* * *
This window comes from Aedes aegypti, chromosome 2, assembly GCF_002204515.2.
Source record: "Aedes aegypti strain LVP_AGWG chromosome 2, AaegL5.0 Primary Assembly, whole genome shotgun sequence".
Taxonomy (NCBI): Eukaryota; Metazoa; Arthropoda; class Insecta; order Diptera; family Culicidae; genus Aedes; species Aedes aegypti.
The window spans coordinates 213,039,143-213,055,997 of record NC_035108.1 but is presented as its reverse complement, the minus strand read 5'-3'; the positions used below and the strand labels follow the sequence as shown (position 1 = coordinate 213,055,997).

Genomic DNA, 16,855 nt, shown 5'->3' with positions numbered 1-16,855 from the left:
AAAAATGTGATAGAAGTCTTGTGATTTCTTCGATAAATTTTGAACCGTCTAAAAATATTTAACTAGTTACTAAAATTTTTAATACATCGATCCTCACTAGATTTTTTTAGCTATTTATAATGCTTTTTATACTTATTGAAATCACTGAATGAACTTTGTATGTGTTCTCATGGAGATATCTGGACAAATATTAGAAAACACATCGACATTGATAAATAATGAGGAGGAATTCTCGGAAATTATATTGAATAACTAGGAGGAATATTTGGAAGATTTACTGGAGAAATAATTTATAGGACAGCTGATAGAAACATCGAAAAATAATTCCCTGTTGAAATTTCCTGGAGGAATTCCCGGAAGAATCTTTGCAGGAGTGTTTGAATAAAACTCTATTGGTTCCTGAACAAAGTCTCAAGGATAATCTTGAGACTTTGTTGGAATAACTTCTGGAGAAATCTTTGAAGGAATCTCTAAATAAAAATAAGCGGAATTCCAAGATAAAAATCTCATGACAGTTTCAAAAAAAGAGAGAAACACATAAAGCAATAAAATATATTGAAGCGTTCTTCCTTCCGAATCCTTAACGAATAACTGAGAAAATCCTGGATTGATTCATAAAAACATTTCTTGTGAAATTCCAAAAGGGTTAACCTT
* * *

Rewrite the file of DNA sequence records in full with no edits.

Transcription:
This window comes from Aedes aegypti, chromosome 2, assembly GCF_002204515.2.
Source record: "Aedes aegypti strain LVP_AGWG chromosome 2, AaegL5.0 Primary Assembly, whole genome shotgun sequence".
Taxonomy (NCBI): Eukaryota; Metazoa; Arthropoda; class Insecta; order Diptera; family Culicidae; genus Aedes; species Aedes aegypti.
The window spans coordinates 213,039,143-213,055,997 of record NC_035108.1 but is presented as its reverse complement, the minus strand read 5'-3'; the positions used below and the strand labels follow the sequence as shown (position 1 = coordinate 213,055,997).

Genomic DNA, 16,855 nt, shown 5'->3' with positions numbered 1-16,855 from the left:
AAAAATGTGATAGAAGTCTTGTGATTTCTTCGATAAATTTTGAACCGTCTAAAAATATTTAACTAGTTACTAAAATTTTTAATACATCGATCCTCACTAGATTTTTTTAGCTATTTATAATGCTTTTTATACTTATTGAAATCACTGAATGAACTTTGTATGTGTTCTCATGGAGATATCTGGACAAATATTAGAAAACACATCGACATTGATAAATAATGAGGAGGAATTCTCGGAAATTATATTGAATAACTAGGAGGAATATTTGGAAGATTTACTGGAGAAATAATTTATAGGACAGCTGATAGAAACATCGAAAAATAATTCCCTGTTGAAATTTCCTGGAGGAATTCCCGGAAGAATCTTTGCAGGAGTGTTTGAATAAAACTCTATTGGTTCCTGAACAAAGTCTCAAGGATAATCTTGAGACTTTGTTGGAATAACTTCTGGAGAAATCTTTGAAGGAATCTCTAAATAAAAATAAGCGGAATTCCAAGATAAAAATCTCATGACAGTTTCAAAAAAAGAGAGAAACACATAAAGCAATAAAATATATTGAAGCGTTCTTCCTTCCGAATCCTTAACGAATAACTGAGAAAATCCTGGATTGATTCATAAAAACATTTCTTGTGAAATTCCAAAAGGGTTAACCTT